Once the news broke that one of the families had a history of drug use, and people began to speculate that this history was connected to the disappearance of these girls, the public support I witnessed in person and on facebook was withdrawn from the family with this history of substance abuse.  Additionally, when fundraisers were discussed, people specifically requested that their gifts be restricted to the support of the family that did not have a history of substance abuse.

As soon as the bodies were discovered, the statements of support and mourning, however, were once again focused on both families.  All speculation seemed to have stopped for a moment, as people put aside their own assumptions about who is acceptable and who is not.  I find it significantly problematic that people are only willing to express sympathy for those who do not fit the mold of social acceptability when tragedy strikes in the most horrific way.

I will also be woefully unsurprised if, in the coming days and weeks, given our cultural notions of worthiness, innocence, guilt by association, the public discourse concerning this case once again primarily focuses on the family that more closely fit the mold of social acceptability.
The role social media has played in the unfolding of this tragedy is also deeply disturbing.  Virtually no one I know has any personal connection to either of these kids, but so many people I know are seemingly devastated by it. They didn't lose anything, it's not their grief, and there is something deeply offensive to me about the pornification of tragedy as unconnected individuals make it about them.

Grief is deeply personal and private. The families have asked for privacy, and people are treating this loss as though they have some right to it.  And I believe this tendency is a result of the over-exposed, tell-all, zero-boundaries, denial-of-privacy, exhibitionist/voyeuristic nature of social media.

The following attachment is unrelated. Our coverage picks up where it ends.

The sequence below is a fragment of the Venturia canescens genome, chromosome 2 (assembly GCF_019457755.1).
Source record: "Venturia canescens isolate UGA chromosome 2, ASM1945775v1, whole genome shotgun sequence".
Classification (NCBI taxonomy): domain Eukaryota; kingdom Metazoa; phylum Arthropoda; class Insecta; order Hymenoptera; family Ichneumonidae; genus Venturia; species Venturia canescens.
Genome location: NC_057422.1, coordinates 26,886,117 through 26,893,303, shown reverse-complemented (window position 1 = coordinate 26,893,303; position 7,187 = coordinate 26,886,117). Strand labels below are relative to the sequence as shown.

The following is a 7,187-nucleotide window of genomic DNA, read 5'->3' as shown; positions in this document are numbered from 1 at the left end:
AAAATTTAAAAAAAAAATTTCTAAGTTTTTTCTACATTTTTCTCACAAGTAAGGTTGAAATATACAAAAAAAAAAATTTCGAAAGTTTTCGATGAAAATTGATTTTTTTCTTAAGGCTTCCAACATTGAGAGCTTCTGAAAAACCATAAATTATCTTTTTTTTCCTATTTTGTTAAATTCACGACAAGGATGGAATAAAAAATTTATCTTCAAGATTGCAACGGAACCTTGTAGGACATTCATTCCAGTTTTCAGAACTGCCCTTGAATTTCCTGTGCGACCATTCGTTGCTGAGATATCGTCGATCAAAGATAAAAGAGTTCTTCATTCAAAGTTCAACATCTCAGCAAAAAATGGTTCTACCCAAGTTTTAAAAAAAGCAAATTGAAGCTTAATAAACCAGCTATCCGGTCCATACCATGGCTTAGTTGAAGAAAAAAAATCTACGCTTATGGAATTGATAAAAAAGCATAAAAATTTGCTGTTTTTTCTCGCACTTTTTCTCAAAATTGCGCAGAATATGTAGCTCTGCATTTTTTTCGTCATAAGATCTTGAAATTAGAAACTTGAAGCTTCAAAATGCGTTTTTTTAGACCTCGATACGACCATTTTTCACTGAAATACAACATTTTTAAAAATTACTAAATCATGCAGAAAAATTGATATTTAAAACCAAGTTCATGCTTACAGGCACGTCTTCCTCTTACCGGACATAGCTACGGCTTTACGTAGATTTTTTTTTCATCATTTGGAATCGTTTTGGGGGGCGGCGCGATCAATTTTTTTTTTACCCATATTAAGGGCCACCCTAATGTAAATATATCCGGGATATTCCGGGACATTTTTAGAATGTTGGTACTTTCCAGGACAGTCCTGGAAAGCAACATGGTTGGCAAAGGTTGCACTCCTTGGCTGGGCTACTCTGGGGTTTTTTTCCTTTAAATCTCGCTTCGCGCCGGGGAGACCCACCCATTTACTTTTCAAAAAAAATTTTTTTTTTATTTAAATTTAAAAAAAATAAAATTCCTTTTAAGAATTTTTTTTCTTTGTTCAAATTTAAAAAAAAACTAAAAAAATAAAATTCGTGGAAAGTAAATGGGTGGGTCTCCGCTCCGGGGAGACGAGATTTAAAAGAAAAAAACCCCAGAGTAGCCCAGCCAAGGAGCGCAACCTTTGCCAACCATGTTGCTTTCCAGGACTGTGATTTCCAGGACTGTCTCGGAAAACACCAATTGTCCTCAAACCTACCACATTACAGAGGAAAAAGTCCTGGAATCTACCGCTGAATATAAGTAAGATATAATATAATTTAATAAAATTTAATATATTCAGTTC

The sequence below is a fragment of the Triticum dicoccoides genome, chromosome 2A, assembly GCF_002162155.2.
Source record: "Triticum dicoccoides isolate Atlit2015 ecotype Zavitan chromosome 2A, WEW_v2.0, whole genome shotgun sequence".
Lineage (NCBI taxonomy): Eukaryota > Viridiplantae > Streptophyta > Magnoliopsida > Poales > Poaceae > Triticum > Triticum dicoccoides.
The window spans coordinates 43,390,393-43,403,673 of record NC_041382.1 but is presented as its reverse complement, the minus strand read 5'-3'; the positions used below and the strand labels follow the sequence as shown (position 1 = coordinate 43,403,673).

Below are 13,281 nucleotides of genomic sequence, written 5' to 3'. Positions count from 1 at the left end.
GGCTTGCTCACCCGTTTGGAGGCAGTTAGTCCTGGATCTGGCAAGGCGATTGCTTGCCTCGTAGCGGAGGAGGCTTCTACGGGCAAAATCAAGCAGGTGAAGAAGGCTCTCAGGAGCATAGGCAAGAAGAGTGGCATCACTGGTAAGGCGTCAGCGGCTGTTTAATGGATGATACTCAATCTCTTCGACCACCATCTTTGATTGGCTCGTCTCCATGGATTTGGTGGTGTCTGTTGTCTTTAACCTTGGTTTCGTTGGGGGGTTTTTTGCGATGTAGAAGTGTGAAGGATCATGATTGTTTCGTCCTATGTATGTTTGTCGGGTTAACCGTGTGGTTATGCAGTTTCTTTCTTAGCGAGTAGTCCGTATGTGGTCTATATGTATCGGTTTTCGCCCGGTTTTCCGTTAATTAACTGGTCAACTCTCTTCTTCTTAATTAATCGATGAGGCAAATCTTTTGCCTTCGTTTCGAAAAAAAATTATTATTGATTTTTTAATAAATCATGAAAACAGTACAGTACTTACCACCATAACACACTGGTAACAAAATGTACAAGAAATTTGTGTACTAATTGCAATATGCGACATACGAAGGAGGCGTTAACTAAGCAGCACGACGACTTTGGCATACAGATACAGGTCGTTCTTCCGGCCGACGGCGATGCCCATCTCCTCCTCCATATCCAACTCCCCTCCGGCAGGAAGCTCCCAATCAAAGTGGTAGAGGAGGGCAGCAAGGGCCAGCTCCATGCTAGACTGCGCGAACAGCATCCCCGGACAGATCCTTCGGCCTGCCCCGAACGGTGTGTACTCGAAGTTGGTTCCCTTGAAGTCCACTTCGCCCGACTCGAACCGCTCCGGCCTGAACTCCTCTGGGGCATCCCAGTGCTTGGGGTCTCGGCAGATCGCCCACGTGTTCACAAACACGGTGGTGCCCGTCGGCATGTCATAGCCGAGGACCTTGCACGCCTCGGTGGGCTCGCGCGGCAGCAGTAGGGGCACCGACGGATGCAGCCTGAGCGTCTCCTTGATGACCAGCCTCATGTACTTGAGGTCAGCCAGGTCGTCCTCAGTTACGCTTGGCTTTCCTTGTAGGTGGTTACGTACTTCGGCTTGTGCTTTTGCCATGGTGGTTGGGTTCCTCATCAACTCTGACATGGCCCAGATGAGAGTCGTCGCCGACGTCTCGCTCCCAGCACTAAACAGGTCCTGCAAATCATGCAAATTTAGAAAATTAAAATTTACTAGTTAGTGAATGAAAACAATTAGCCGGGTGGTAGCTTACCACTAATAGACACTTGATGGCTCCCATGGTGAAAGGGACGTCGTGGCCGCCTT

Ultimately, this is the families' grief, and the grief of those who know the families. And the sense of ownership over these girls lost lives that has been expressed by those I know is disturbing.

Lastly, I saw at least one comment in which the poster indicated "We will never understand the will of God."  If you've read this far, and take nothing else from this post, please read and understand THIS:

God had absolutely NOTHING to do with this tragedy.  The deaths of these two girls has nothing to do with the will of God.  It is the sole result of the will of the individual or individuals who committed this heinous crime.

This situation is tragic, like many others.  But it is the tragedy of these families.  The grief belongs to those who have lost these children.  It is not my grief, there is no reason for this grief to belong to those who have no connection to these girls.  Subsuming that grief can, in many situations, put the families who were directly affected by a loss, in the position of caring for the feelings of those who were not directly affected by that loss.  This is also deeply offensive to me.

If it's not your tragedy, and it's not your grief, get over it. Because there are people out there who are grieving a loss that is personal and intimate, and they need care and support.

While I was on the receiving end of a significant amount of hate mail in response to my own comments, only two people actually sought to understand my motives, rather than drawing their own inaccurate conclusions and assumptions.  One person sent me a private message asking what thoughts had motivated my response.  The other approached me in person and asked about it because they felt that what was communicated was completely out of character for me.  This second person also requested that I write a blog about why I responded in the very strong way I did, poor timing and all.  (Here you go, H!)  When misinterpreted in the way most did, it was out of character for me.  Which is why it is always best to ask if you ever have doubts.